- Stigma is defined as the association of negative character with a certain group of people leading to their devaluation in society through discrimination. It also can be defined as the marginalization and ostracism of individuals because they are mentally ill.
Three Components of Stigma.
- Stereotypes, usually inaccurate and socially motivated
- Prejudice, i.e. cognitive affective responses
- Three Components of Stigma:
Life for individuals who are struggling with a mental illness can be difficult. These persons are allowed to partake in their neighborhoods; however, they encounter many rejections and exclusions.
- As a result of stigma associated with someone with a mental illness they might encounter isolation and rejection.
- It might also prevent the individual from getting the necessary treatment because of fear, and thus promote disability.
- Some might experience lack of housing and employment.
- Inadequate health insurance and denial of loans can be a major obstacle to recovery.
- Other results may include loss of self esteem and difficulty making and keeping friends.
- Stigma can trigger a “blame game” (about whose fault it is) between family members, and can cause shame and secrecy.
Emotional Consequences of Stigma:
- Fear, sadness, isolation, shame and guilt.
- Stigma creates a vicious cycle of discrimination and social exclusion for those who suffer from a mental disorder.
- Stigma is the single most important barrier to quality of life for mental health clients and family members.
- It can also cause a major impediment to mental health improvement and development.
There are several factors that contribute to the stigmatization of the mentally ill.
- One of the most pervasive stigmas is that the mentally ill are dangerous; this conception is due to social norms and media, which label them as being aggressive, bizarre and volatile.
- These myths are further perpetuated by the sensationalism of newspapers and television when crimes are committed by former mental health patients.
- The lack of sensitivity towards the mentally ill can be seen in the casual usage of words such as loony, wacko, psycho, nut, lunatic, etc., which can distort the public perception.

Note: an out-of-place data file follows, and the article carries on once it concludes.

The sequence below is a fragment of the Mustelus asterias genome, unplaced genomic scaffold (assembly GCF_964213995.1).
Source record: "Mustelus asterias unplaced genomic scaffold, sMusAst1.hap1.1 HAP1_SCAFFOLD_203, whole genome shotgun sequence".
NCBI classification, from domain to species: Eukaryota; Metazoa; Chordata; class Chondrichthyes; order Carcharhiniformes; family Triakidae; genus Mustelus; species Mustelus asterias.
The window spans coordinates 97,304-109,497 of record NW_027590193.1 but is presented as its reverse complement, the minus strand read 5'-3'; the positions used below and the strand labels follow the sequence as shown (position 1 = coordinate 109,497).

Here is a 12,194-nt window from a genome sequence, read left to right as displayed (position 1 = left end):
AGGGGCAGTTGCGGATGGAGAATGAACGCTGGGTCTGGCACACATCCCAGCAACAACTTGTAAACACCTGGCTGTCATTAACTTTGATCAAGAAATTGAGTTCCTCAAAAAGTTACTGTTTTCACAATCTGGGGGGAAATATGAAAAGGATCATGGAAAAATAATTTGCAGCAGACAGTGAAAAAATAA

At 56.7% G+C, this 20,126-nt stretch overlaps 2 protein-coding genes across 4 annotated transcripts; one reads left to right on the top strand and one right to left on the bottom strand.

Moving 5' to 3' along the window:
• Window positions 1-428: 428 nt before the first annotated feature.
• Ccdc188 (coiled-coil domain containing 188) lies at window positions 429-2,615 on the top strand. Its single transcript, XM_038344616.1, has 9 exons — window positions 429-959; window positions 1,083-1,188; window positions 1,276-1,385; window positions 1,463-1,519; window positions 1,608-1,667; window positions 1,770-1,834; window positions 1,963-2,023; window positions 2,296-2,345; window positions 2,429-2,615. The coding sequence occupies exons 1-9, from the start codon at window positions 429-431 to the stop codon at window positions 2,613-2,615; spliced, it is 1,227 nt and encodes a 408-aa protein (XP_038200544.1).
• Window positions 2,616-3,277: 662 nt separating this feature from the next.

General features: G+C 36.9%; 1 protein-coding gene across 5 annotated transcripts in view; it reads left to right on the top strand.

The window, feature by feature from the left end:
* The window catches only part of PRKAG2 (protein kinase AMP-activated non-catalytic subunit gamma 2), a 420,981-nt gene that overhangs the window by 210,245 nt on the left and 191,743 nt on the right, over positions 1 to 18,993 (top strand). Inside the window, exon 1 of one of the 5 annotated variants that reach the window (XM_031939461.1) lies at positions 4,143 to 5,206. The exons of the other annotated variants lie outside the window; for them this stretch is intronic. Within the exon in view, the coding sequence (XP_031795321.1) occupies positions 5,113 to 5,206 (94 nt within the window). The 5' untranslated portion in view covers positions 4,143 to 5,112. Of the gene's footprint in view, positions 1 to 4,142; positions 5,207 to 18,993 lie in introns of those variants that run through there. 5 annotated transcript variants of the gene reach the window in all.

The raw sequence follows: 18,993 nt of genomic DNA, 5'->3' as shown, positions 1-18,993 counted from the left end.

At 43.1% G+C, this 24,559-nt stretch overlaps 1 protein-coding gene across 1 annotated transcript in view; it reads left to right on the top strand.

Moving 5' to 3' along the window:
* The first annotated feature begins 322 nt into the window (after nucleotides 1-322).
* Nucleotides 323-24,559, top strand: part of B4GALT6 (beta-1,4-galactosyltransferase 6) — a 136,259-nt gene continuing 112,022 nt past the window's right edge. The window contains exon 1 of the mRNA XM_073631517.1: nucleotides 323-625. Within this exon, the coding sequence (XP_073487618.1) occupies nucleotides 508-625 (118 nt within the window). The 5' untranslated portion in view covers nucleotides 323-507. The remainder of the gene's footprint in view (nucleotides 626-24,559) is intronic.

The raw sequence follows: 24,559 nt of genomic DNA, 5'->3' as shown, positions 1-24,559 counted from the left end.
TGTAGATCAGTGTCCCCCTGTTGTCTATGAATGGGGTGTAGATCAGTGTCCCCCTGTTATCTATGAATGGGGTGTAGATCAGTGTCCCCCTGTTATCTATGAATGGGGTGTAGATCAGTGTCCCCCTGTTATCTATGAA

- These types of repeated inaccurate stereotypes can become rooted in the minds of the general public. This can cause anger, hatred, discrimination, and the infliction of violence on the mentally ill patient
- One way to alleviate stigma is through education and by learning the facts about mental illness. This can help us talk openly and candidly about the illness, especially when comments are made that are untrue and misleading.
- Stereotyping, labeling, or blaming people with mental illness create a negative environment and can be demeaning and cruel.
- Avoid using words like crazy, wacko, loony, or nuts, or labeling someone by their diagnosis; e.g. schizophrenic.
- Treating people with mental illnesses like you would anybody else demonstrates respect for differences and dignity.
- Respecting the rights of all people, including those with mental illness fosters equality. People with mental illness have the same rights to housing, employment and education as everyone else and their rights are protected under law.
- There are times when we feel depressed, or get unreasonably angry or overexcited. We even have periods when we think that everything and everybody is out to get us and that we can’t cope. Therefore let us combat stigma by demonstrating patience, understanding, love and support for the mentally ill, as this can happen to anyone.
Fight Against Mental Health Stigma Now!